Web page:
Three concept writing rules to live by

Three concept writing rules to live by

You’ve just received a kickin’ promotion (congratulations!), but now your boss tells you that with the promotion comes the responsibility of writing your brand’s new product concepts for testing next quarter. If you’ve never written anything more complicated than an email or bulleted presentation before the panic is probably starting to set in right about now. 

Before you sign up for a quick refresher in English and composition, use these three rules as your guidelines (or hire a professional concept writing company to do it for you!) to write compelling, clear concepts that resonate with your consumers:  

  1. Think before you write. I mean REALLY think. Think about all the ways this new product can be positioned in your target market, fleshing out the possible insights and benefits on which it delivers. Do you have multiple stories to tell? Or is there just one? Thinking through the stories BEFORE you begin writing is the best investment you can make in this project. Don’t be afraid to outline your concept before you begin writing—good strategy and planning makes the writing easier and leads to fewer do-overs. As a general rule of thumb for writing a compelling story and as a great English teacher of mine once said, “Tell ’em what you’re going to tell ’em (introduce your new product), tell ’em, and then tell ’em what you told ’em (wrap up your concept and really drive home the benefits of your new product).” 
  2. Use common language first. Armed with good upfront planning from Step 1, I bet you’re ready to showcase some awesome writing skills using lots of adjectives and flowery language to impress the boss. Don’t do it! Your first shot at writing a good concept should be simply to capture the story you said you were going to tell—in common language. It should be easy to understand and straightforward. If you’re wondering whether your writing is easy to understand or not, there’s a great tool in Microsoft Word to check language called the Flesch-Kinkaid scoring tool. Aim for a Flesch-Kinkaid grade level score of between 7.0–8.0, which corresponds to seventh to eighth grade language. Anything above a 12.0 (12th grade) will miss the mark in communicating your story to the average consumer.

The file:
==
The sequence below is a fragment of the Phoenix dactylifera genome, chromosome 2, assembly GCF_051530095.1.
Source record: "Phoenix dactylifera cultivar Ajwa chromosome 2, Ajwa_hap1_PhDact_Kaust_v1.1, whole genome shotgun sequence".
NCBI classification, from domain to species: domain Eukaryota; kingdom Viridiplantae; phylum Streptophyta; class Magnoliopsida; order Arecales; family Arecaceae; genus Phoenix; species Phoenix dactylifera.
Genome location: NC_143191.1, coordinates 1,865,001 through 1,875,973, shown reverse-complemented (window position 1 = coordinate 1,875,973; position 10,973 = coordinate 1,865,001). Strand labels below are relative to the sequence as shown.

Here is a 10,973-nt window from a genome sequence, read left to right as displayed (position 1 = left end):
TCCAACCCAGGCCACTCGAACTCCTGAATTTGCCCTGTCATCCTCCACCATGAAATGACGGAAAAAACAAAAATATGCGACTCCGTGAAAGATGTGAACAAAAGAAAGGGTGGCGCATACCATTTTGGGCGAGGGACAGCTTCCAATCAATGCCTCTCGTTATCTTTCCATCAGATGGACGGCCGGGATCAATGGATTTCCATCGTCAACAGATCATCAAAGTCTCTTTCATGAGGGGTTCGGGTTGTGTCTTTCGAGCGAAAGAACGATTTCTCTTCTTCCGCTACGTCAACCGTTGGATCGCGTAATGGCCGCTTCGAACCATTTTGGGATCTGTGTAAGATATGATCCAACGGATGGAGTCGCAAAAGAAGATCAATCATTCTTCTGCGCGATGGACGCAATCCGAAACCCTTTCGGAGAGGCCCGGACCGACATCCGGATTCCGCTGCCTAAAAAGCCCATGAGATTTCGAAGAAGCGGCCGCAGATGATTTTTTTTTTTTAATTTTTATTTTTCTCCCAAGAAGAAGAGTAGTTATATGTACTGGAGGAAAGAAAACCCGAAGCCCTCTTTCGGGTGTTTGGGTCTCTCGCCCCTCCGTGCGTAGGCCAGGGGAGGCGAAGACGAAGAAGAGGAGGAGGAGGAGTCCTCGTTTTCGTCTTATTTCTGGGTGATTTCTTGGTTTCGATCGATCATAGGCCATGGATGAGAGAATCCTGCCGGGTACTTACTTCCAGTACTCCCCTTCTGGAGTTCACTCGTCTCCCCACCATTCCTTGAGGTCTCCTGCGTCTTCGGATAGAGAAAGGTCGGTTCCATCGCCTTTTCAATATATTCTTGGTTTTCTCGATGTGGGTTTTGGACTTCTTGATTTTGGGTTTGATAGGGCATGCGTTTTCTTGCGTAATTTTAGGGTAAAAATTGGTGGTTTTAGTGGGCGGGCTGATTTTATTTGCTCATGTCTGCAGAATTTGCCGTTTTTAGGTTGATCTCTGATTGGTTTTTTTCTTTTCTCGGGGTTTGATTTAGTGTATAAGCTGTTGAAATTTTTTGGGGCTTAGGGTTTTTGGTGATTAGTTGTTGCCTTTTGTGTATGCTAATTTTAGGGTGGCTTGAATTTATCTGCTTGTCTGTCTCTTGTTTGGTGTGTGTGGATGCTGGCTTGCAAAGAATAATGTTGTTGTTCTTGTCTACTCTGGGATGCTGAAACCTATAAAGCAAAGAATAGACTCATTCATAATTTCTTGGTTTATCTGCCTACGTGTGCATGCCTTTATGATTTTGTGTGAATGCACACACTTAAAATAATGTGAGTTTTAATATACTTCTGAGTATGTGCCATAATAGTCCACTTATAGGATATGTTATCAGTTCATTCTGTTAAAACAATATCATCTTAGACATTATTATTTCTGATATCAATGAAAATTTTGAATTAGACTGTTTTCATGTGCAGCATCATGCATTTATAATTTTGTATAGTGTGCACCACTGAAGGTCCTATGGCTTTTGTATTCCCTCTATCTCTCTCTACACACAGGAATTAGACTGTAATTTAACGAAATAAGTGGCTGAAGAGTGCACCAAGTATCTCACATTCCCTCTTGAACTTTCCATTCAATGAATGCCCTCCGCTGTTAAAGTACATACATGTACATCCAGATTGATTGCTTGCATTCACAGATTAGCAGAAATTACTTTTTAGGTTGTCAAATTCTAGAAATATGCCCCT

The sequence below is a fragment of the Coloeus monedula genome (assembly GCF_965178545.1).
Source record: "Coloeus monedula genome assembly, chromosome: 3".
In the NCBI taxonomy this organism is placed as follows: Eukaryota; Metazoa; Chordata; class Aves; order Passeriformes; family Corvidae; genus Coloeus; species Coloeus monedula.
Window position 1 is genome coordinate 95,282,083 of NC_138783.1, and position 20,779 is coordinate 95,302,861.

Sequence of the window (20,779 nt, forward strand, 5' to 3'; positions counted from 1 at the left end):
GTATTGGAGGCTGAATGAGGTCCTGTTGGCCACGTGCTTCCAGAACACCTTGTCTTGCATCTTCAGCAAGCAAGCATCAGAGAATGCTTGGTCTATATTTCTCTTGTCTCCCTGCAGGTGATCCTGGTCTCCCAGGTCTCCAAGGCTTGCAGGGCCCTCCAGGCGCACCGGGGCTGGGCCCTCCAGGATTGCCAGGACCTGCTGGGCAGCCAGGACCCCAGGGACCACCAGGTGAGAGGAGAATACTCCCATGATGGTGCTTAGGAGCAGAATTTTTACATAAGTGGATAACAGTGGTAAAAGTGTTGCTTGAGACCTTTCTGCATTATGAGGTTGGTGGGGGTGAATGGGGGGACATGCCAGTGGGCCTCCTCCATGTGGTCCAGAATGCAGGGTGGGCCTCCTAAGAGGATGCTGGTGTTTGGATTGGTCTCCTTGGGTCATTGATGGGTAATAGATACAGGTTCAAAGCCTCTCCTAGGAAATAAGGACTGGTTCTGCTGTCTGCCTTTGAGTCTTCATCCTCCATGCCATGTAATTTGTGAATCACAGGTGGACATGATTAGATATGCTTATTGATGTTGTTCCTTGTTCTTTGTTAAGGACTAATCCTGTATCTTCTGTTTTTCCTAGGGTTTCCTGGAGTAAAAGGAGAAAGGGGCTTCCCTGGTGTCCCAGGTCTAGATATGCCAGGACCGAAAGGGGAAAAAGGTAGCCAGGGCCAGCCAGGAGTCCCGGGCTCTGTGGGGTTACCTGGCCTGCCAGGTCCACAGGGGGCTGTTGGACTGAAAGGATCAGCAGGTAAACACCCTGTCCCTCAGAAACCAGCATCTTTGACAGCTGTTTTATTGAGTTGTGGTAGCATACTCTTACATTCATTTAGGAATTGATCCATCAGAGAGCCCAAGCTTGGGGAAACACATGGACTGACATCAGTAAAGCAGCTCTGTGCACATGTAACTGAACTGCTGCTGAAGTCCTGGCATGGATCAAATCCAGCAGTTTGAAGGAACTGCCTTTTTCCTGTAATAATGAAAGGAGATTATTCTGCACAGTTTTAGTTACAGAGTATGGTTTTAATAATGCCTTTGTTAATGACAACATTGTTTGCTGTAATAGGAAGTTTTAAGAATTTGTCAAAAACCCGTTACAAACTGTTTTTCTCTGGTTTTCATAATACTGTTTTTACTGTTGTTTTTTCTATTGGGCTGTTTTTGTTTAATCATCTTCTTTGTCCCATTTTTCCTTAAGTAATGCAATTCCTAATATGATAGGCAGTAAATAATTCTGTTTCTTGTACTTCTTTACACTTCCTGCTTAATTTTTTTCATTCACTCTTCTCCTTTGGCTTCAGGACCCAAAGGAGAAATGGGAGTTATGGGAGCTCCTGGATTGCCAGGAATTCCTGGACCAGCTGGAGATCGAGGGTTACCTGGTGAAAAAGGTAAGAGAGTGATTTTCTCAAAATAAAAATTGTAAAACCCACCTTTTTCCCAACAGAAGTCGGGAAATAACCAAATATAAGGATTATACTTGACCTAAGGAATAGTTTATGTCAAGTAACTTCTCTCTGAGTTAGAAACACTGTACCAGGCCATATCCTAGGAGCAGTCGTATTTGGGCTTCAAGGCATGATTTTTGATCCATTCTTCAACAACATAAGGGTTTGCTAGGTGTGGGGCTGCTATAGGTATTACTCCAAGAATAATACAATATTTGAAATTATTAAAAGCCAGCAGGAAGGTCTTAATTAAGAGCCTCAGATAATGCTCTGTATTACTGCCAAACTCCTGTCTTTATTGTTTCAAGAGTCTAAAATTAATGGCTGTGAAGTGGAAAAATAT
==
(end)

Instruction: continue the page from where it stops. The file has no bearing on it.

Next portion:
3. Keep it short. In a world where Facebook and Twitter posts are the headline news of the day, you just can’t use more than 100 or so words to tell your new product story without losing your consumer. Work hard to select just the right words that get to “stay on the page” because your story simply can’t live without them. Do what we call “combining and collapsing” to eliminate redundant sentences and ideas and make the shorter sentences work hard to get the reader from the beginning to the middle and ultimately to the end of your important story. 

If you keep these three tips in mind when tackling that new product concept, you’re set to make the boss happy with clear, compelling concepts that are ready for testing. Plus, you’ll also likely make a few consumers happy by telling them all about your new product idea in an easy to understand way—and the sales will follow! 


Request an estimate on your new product concept writing project. We use our Concept Blueprint™ in all of our concept writing services, and there are no surprises on your invoice with our flat-rate pricing.

View all of our concept writing services.

Headshot of Patti Purcell, writer and owner of Writing by Design

Patti Purcell brings 25+ years of journalism and marketing skills together to provide national and international companies with outstanding concept writing services via the company she founded in 2006, Writing by Design, LLC. She and her growing team, based in Wisconsin, have written hundreds of concepts and achieved many successful A.C. Nielsen BASES test scores over the last 10 years using their Crystal Clear™ concept writing methodology.